Gustav Klimt

Special thanks to the Microsoft Corporation for permission to use following biographical information from Microsoft® Encarta '97:

Gustav Klimt was a Viennese painter and the founder of the Vienna Secession, the Austrian Art Nouveau movement. His early work, consisting principally of large murals for theaters, was painted in an unremarkable naturalistic style. After 1898, Klimt's work moved toward greater innovation and imagination, taking on a more decorative, symbolic aspect. He continued to paint murals, but the harsh public criticism of the three murals Philosophy, Medicine, and Jurisprudence (1900-1902, Vienna University; destroyed 1945) led him to concentrate on panel painting. Klimt's best-known works are his later portraits, such as Frau Fritsa Reidler (1906, Österreichische Galerie, Vienna), with their flat, unshadowed surfaces, translucent, mosaic colors and forms, and sinuous, curling background lines and patterns. Among his most admired works is the series of mosaic murals (1905-1909) in the Palais Stoclet, an opulent private mansion in Brussels designed by the architect Josef Hoffmann, who was also a member of the Vienna Secession movement.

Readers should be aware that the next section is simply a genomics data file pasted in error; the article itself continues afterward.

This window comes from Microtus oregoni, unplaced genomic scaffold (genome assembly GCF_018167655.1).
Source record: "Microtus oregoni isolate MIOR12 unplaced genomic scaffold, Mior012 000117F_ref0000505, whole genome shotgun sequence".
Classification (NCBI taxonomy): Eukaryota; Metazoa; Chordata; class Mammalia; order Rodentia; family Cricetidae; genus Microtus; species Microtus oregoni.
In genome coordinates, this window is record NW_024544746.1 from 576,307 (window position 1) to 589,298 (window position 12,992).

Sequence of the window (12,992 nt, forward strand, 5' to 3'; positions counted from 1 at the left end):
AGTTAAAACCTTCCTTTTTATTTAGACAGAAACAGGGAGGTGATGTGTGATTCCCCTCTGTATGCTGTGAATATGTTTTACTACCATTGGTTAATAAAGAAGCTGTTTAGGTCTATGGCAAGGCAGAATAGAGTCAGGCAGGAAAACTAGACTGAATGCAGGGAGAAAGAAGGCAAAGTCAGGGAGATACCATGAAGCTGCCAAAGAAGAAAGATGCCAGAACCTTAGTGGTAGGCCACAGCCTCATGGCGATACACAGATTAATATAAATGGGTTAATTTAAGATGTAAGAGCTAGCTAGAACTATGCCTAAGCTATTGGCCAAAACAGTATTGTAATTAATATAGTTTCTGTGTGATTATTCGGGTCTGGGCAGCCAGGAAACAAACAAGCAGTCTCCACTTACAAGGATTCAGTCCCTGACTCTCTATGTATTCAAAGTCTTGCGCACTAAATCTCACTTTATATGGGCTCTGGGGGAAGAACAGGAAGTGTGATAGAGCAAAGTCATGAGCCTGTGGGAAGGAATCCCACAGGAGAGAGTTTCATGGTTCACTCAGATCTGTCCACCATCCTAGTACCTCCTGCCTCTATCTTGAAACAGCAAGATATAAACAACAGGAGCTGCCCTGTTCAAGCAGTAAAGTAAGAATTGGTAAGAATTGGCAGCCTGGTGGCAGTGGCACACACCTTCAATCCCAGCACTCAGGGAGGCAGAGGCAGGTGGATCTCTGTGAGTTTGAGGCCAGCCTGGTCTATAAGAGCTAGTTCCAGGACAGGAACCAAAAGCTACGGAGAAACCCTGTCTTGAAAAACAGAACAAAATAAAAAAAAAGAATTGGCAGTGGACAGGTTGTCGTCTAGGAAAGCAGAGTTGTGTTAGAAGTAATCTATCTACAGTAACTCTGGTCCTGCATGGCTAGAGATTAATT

Home Page Online Since 1996
Back to Klimt Alphabetical
Featured Artists